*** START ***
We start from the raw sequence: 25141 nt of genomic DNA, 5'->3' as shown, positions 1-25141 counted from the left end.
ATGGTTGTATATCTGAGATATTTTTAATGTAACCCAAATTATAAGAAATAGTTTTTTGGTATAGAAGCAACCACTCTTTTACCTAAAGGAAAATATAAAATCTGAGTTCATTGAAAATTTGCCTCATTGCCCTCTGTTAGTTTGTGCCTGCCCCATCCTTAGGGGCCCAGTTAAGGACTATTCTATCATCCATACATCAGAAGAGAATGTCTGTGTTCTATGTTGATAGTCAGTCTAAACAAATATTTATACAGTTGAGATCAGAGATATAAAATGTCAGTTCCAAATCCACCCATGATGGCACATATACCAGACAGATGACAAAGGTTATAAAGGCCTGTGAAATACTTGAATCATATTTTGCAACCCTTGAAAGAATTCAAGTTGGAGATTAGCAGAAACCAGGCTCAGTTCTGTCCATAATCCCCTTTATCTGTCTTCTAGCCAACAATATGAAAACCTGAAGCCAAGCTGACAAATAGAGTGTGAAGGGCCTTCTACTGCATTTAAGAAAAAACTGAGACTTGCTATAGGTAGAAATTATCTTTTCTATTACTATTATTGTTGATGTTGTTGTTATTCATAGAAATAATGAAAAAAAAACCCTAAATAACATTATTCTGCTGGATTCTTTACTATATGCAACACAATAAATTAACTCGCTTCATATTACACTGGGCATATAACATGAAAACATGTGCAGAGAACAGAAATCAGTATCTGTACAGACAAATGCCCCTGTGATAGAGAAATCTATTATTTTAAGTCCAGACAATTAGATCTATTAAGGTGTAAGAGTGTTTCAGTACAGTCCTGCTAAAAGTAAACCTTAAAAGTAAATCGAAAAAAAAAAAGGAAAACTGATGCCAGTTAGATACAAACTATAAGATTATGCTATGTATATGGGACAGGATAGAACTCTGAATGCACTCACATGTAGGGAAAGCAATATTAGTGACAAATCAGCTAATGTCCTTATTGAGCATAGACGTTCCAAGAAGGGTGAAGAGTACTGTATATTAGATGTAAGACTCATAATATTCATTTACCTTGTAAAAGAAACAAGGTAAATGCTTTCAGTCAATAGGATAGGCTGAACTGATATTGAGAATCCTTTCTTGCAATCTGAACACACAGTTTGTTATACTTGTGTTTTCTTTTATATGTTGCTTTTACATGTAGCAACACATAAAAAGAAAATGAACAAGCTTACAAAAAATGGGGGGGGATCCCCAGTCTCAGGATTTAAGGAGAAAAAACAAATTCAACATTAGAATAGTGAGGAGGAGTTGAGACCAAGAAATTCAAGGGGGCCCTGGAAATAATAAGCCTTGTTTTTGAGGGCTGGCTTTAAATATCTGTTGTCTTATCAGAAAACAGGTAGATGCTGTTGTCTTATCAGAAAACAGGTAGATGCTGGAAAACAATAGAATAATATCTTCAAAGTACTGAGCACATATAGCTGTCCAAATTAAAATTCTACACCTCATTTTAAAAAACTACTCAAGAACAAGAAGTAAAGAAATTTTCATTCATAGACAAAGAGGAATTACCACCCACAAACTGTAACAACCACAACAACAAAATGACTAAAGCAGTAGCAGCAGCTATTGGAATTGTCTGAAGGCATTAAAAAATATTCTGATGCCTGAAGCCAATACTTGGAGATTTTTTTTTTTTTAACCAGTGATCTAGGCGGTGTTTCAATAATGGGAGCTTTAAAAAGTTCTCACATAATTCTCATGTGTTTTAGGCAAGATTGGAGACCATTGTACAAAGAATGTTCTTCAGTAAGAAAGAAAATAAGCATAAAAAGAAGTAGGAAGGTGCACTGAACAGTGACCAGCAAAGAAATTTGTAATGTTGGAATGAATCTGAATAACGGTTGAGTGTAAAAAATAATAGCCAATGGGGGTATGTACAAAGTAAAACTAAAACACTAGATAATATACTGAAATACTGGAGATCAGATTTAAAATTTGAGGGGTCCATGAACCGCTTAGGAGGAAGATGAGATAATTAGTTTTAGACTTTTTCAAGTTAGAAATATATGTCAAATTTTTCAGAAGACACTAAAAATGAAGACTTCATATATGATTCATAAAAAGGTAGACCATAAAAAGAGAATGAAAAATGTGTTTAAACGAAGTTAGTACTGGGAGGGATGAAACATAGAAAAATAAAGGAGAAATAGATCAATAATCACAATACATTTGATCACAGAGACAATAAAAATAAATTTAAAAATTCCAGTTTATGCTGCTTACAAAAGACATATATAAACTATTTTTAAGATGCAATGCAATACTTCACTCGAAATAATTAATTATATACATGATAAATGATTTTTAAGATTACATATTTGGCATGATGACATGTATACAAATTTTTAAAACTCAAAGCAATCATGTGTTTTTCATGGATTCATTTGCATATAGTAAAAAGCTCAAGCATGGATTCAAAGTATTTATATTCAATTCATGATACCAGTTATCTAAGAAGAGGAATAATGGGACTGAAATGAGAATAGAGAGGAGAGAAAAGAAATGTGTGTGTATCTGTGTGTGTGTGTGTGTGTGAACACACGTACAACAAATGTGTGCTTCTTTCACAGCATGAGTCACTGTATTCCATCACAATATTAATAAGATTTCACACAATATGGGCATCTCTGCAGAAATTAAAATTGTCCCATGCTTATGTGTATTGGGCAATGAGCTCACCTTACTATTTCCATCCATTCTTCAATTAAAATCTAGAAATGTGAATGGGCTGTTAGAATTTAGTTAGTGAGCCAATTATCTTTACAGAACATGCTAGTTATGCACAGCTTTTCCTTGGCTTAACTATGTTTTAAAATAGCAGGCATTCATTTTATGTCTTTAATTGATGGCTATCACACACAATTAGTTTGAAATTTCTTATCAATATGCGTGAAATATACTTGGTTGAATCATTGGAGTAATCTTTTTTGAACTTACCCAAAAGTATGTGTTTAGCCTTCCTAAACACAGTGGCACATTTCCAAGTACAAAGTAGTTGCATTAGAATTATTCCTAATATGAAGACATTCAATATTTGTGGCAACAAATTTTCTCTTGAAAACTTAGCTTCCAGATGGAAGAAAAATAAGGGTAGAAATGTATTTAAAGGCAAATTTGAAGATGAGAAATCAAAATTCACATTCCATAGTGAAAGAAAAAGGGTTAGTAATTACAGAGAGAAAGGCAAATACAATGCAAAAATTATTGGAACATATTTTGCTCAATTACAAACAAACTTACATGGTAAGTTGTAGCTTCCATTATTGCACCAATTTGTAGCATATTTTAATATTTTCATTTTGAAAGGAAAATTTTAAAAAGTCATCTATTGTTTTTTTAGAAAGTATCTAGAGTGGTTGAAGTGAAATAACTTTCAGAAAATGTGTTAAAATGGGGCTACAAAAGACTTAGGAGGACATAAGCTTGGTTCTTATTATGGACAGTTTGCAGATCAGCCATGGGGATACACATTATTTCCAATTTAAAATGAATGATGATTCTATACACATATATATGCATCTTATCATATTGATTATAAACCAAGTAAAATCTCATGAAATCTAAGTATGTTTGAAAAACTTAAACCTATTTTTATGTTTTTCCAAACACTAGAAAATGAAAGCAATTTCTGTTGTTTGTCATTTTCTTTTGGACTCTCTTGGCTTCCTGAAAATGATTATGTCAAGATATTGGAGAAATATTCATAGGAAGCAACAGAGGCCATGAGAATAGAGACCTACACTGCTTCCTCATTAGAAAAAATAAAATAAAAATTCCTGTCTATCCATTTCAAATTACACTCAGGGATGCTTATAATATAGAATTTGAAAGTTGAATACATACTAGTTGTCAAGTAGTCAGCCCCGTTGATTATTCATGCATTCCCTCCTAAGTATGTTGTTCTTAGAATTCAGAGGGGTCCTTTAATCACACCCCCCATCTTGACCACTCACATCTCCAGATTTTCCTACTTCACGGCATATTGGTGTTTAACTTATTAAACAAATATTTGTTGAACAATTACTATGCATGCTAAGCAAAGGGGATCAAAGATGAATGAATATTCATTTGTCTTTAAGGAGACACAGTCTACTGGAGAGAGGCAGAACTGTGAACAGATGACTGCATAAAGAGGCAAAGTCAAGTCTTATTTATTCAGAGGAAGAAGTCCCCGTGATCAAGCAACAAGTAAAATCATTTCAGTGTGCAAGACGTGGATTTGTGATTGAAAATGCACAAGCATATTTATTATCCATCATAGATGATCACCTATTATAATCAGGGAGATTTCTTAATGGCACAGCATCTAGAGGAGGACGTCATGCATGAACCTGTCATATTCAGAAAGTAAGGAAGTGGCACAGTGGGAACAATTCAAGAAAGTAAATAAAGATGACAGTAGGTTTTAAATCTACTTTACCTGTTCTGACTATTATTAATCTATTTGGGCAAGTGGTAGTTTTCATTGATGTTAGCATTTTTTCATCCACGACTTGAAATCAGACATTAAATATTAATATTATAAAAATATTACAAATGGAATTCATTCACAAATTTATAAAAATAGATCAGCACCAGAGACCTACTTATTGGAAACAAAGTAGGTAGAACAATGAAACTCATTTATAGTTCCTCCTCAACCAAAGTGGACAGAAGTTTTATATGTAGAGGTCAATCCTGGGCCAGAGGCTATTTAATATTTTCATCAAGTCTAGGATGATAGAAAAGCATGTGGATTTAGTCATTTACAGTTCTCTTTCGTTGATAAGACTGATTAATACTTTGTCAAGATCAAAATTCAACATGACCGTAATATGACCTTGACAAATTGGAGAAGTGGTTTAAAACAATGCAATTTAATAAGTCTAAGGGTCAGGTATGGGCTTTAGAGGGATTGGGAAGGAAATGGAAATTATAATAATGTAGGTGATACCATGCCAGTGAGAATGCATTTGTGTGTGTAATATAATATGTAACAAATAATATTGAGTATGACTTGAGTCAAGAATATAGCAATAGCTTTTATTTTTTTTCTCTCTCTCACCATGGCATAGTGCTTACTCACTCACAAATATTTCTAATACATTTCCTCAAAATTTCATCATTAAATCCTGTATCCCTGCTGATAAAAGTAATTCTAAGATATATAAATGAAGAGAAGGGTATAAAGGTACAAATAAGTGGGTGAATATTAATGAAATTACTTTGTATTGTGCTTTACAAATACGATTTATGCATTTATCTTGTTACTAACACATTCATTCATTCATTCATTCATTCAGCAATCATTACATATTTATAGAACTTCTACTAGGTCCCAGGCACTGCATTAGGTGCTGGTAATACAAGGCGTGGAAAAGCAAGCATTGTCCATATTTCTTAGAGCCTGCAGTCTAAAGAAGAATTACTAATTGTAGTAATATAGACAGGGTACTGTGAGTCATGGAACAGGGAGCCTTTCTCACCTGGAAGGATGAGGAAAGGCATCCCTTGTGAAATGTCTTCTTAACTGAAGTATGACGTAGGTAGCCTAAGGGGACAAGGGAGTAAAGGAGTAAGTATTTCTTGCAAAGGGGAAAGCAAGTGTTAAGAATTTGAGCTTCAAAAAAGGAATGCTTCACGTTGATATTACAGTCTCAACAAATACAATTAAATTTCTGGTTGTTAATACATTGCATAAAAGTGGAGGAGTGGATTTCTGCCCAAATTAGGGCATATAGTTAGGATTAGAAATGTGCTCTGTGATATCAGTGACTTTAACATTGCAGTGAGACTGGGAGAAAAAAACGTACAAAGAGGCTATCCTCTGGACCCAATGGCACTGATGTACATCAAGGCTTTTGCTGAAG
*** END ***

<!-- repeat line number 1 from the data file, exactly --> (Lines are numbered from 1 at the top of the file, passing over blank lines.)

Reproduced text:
We start from the raw sequence: 25141 nt of genomic DNA, 5'->3' as shown, positions 1-25141 counted from the left end.